PDPsol From United States of America, joined Feb 2004, 998 posts, RR: 6 Reply 7, posted (1 year 4 months 6 days 19 hours ago) and read 1453 times:
Quoting yeogeo (Reply 5): In your opinion is Copa insignificant, or does it have a role to play? I notice you don't mention them at all in your post and you seem up to speed in the situation there.
Of course CM is significant in Latin America to Star and its members. CM, however, does not operate a carrier within Brasil, and it has one hub at PTY, not two in South America such as AV, BOG and LIM.
CM has done extraordinary work developing markets between North America and deep South America via its PTY, including key destinations in Brasil, BSB, MAO, CNF and GIG, as well as MVD in Uruguay. Nonetheless, the scale of CM's business in South America will not approach that of AV and its myriad affiliates in Peru, T0, Ecuador, 2K, Brasil, O6, and, of course Central America, El Salvador, Costa Rica and Guatemala, TA, LR and GU.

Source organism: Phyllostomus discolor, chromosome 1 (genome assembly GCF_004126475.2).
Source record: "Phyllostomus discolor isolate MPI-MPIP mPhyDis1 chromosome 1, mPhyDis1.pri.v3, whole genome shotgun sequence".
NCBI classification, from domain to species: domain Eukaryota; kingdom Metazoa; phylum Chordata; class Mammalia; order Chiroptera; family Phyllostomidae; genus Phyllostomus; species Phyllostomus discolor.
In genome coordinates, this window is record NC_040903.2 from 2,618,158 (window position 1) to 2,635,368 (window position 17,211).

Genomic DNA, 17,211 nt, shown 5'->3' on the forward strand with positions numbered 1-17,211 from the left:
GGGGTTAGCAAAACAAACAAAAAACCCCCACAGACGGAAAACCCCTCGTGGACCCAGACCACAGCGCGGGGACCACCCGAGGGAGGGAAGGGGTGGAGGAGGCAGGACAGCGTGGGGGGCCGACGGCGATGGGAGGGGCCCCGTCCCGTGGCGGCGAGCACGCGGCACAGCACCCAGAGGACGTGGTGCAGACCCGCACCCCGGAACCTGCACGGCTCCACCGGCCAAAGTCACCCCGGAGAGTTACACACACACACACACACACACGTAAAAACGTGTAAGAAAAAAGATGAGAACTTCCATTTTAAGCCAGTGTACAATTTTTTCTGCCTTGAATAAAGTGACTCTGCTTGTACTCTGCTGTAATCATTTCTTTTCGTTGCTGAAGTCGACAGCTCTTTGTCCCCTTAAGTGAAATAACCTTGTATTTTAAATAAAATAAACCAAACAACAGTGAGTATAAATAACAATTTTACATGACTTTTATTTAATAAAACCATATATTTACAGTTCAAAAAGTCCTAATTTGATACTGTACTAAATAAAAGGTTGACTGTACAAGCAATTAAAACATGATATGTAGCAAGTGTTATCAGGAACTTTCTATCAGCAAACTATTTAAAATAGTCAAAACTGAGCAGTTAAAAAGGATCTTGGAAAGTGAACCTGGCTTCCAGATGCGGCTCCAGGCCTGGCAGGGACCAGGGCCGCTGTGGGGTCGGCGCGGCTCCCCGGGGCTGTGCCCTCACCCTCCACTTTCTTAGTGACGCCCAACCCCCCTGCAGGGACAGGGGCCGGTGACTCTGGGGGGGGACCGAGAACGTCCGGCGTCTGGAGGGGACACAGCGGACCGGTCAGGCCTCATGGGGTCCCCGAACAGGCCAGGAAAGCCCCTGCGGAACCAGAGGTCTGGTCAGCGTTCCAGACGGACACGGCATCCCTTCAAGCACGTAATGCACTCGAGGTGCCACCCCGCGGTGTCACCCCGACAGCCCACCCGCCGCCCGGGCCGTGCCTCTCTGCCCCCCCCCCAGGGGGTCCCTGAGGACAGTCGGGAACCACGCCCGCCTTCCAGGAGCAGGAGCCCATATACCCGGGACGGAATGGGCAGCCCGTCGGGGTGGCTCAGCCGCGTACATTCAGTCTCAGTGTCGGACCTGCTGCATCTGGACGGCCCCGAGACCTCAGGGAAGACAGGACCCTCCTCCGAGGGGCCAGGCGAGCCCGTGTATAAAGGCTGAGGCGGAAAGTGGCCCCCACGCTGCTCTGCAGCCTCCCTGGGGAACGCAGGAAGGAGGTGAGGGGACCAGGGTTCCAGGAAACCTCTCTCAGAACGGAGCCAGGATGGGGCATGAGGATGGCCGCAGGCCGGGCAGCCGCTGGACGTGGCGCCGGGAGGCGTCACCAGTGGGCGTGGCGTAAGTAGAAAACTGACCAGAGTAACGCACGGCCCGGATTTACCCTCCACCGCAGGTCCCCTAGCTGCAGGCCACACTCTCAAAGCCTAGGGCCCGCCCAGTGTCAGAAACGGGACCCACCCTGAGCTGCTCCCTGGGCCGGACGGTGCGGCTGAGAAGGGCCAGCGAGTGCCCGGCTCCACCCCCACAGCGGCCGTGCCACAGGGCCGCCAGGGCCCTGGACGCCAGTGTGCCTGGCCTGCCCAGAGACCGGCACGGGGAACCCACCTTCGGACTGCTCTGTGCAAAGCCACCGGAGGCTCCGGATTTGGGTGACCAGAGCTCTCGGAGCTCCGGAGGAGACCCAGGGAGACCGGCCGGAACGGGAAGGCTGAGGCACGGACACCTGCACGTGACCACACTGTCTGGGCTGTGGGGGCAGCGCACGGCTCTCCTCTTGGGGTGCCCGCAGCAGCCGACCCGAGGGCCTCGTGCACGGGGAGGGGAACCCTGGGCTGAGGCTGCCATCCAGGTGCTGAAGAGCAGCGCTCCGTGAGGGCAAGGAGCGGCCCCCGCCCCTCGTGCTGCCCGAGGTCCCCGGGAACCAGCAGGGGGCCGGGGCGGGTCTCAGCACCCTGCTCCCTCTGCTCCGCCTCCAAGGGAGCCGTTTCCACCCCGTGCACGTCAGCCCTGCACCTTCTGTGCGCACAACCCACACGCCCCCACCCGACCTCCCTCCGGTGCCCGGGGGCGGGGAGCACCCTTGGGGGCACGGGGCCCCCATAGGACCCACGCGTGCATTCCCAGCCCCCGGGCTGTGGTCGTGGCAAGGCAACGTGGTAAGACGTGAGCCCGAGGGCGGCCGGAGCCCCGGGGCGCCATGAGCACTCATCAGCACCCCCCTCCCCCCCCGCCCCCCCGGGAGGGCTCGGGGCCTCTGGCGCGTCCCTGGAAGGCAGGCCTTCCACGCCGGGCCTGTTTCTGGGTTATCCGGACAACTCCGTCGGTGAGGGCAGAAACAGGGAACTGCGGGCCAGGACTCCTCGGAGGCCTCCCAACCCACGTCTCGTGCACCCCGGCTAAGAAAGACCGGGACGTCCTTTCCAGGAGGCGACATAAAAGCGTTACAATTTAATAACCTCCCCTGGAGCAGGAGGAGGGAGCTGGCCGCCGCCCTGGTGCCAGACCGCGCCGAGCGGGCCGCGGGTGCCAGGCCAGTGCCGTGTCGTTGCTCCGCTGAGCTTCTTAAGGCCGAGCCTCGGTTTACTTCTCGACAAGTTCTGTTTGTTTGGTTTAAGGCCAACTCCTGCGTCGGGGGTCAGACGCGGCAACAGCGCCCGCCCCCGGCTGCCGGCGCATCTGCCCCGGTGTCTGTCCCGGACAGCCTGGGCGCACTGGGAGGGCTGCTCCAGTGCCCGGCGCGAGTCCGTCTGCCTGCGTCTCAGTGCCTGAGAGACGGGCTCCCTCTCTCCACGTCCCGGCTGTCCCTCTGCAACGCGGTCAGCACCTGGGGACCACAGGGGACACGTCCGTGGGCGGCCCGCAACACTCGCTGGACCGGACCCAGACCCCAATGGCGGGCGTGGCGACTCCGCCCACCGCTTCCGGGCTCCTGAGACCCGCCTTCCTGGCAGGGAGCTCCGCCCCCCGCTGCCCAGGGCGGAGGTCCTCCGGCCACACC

Quoting xiaotung (Reply 6): So AV-TA will join *A as one carrier not two with one IATA code?
AVIANCA-TACA will maintain its disparate carriers throughout the region, as it must for legal and regulatory purposes. However, it is expected they will reveal a common brand and, of course, integrate operational activities to the extent they are able to given legal and regulatory thresholds.
Latin America is still comprised of various nations, with sovereigns maintaining certain independent commercial aviation policies. Some nations have signed cooperation and liberalization agreements and AV is certain to take advantage of those. Of course, AV as a single carrier, with a single operating certificate cannot, as of yet, market and commercialize internal cabotage flights in other nations. One day, perhaps, the largest nations, Brasil, Colombia, Argentina will homogenize their policies and regulations. I do not foresee that occurring in the near future.
The LAN-TAM transaction, as well as the AV-TA merger have consolidated much of the region's commercial aviation sector. One can argue commercial efficiency and pan-regional coverage are in the cards for the future.